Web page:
Researchers are also looking to use S2I beyond our own terrestrial boundaries. For example, Bouman is already starting to collaborate with researchers at the Jet Propulsion Laboratory ( JPL) and elsewhere to use S2I for optimization of satellite arrays. As Emami remarks, “S2I systems are very promising for space because they can deal with extreme conditions and optimize themselves to find things that we don’t even know we’re looking for.” She describes “smart instruments” that could design experiments on their own—an invaluable capability in unfamiliar worlds.
S2I will change the way we explore alien and unmapped terrain. “When we’re using machines like a Mars rover to explore new regions, they can’t go everywhere,” explains Anandkumar. “So we need a way to optimize this process of exploration—where to go, what types of measurements to take, etc.” Such approaches might be used back on Earth as well—for instance, in mapping inhospitable regions like networks of caves or the ocean floor.
While S2I has great potential to improve our lives, it is not without hazards. Anandkumar points to the example of monitoring and surveillance. “We need to wield these tools responsibly and balance the technology with individual rights and privacy,” she says. “These are hard questions, and it shouldn’t just be scientists making the decisions. This is where policymakers and people from all communities should come together to ask how we as a society will deal with these new capabilities.”
She also describes facial recognition algorithms that perform in troubling ways when analyzing people with darker skin. “We know these systems aren’t perfect, so we need to understand the errors they make and have mechanisms to deal with those errors.” Anandkumar isn’t the only one concerned— she and several dozen other researchers recently signed a letter asking law enforcement to stop using facial recognition software until it can be certified to meet agreed-upon standards.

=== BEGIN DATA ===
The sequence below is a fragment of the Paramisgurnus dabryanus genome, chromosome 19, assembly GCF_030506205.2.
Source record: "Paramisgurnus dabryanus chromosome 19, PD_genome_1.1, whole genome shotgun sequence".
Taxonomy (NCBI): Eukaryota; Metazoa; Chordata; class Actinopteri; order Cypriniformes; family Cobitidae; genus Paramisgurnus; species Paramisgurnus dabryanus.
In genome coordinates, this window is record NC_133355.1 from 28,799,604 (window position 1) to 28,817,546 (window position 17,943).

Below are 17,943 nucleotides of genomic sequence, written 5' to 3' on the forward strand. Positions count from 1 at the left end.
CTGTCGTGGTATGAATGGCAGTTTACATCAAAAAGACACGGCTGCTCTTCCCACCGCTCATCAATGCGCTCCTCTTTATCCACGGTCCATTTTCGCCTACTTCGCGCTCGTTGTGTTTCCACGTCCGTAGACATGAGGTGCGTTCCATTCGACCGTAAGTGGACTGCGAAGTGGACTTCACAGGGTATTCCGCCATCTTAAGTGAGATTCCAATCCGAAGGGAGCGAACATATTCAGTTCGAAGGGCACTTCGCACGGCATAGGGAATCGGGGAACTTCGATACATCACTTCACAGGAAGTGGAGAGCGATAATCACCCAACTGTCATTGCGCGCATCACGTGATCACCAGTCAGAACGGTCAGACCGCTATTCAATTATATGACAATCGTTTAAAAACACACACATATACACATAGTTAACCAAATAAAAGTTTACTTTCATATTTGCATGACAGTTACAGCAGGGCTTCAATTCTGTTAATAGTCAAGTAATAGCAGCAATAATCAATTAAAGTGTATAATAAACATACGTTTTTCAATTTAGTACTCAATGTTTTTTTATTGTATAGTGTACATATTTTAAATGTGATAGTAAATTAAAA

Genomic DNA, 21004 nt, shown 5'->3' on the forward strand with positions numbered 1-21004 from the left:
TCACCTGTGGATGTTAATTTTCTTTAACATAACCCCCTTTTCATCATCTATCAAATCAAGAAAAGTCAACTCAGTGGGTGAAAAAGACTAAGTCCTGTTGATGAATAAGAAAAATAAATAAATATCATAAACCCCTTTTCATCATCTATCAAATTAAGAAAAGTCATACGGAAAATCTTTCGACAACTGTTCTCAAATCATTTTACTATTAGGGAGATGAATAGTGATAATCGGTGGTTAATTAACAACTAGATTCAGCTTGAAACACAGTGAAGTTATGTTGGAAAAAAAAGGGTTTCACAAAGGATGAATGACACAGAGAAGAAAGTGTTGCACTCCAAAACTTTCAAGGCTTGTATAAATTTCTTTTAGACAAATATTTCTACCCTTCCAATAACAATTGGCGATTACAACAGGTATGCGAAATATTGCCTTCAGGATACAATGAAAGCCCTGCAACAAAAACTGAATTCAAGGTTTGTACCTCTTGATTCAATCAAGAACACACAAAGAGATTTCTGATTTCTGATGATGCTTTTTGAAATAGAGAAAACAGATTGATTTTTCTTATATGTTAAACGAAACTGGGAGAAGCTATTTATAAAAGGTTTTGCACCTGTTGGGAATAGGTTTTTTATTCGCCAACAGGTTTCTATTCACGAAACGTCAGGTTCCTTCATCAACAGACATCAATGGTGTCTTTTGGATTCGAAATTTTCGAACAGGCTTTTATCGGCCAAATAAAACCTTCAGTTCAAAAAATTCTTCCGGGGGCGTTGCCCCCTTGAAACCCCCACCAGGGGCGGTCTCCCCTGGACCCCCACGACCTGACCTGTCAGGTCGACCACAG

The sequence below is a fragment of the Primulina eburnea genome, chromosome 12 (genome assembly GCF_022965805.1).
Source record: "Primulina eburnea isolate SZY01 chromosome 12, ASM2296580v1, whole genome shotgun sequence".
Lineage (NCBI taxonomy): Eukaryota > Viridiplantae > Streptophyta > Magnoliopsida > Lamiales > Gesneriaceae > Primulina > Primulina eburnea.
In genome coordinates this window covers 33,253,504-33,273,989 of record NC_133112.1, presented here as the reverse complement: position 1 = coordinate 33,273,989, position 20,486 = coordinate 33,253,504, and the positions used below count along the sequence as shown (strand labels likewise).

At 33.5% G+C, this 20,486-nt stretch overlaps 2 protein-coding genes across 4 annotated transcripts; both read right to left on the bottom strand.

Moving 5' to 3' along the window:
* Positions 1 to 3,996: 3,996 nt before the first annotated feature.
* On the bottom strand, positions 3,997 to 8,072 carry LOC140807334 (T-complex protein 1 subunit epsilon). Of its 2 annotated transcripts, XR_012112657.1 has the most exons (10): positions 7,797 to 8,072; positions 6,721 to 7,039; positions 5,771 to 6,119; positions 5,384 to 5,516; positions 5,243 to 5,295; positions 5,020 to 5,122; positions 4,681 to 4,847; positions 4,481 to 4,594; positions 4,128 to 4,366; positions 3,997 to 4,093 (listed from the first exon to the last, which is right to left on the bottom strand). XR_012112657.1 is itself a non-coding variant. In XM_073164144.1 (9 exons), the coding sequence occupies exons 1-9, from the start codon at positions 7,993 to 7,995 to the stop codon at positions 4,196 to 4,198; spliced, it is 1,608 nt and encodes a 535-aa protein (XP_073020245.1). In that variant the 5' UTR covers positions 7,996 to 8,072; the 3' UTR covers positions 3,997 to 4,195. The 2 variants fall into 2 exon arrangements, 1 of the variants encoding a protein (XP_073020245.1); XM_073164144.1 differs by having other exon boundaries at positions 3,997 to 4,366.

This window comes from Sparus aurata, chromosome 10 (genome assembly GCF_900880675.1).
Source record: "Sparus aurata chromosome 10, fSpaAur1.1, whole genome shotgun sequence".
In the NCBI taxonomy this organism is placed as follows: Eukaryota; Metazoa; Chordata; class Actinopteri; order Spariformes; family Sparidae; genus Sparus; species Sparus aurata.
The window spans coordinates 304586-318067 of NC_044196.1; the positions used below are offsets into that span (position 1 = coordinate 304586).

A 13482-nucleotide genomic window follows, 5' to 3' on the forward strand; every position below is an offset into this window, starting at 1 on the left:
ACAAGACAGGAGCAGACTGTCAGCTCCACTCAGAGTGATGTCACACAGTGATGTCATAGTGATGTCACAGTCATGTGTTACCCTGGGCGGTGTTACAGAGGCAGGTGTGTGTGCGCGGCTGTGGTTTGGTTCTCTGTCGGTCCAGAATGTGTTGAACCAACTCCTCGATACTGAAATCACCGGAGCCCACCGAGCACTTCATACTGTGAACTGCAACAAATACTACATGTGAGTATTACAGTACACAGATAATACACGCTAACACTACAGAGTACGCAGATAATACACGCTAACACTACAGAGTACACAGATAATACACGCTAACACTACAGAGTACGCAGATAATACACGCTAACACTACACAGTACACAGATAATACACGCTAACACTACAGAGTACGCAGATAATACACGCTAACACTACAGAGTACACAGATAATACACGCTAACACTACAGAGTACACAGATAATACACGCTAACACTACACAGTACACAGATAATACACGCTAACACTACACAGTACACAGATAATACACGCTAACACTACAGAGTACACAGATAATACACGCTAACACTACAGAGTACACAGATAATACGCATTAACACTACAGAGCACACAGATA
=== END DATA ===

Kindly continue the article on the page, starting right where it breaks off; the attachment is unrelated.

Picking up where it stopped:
In pursuing the potential and also addressing the challenges of S2I, Caltech will undoubtedly play a leading role in shaping the future. “This work requires collaborations across computation, algorithms, and hardware, as well as other areas of science and engineering,” says Emami. “Caltech is the perfect place to do this because it’s a highly collaborative environment and we’re very used to multidisciplinary research.”
The Institute’s collaborative culture permeates not only the faculty level but the student level as well, Yang explains. “We have really good students who think in creative and unconventional ways. And because the barriers to working together are so low here, the students are generating new ideas and fostering new collaborations.” Anandkumar adds, “As long as we equip students with the fundamentals, they can connect the dots.” She teaches a class in which students across disciplines work together to apply machine learning to real projects. Her group also hosts AI4Science open office hours in which anybody can drop by with machine learning questions. She notes that some students have already put what they’ve learned into practice, resulting in publishable discoveries.
Asked to sum up the potential of S2I, Bouman says, “This new research area has the potential to make what you can do cheaper, and to make what you can’t do possible.” Emami agrees, adding that we can take great strides if we “truly take a holistic approach instead of the isolated approaches we’ve seen so far.”
Azita Emami is Andrew and Peggy Cherng Professor of Electri- cal Engineering and Medical Engineering; Executive Officer for the Department of Electrical Engineering. Alireza Marandi is Assistant Professor of Electrical Engineering and Applied Physics. Changhuei Yang is Thomas G. Myers Professor of Electrical Engineering, Bioengineering, and Medical Engineering. Ani- mashree (Anima) Anandkumar is Bren Professor of Computing and Mathematical Sciences. Katherine (Katie) L. Bouman is Assistant Professor of Computing and Mathematical Sciences and Electrical Engineering, as well as a Rosenberg Scholar.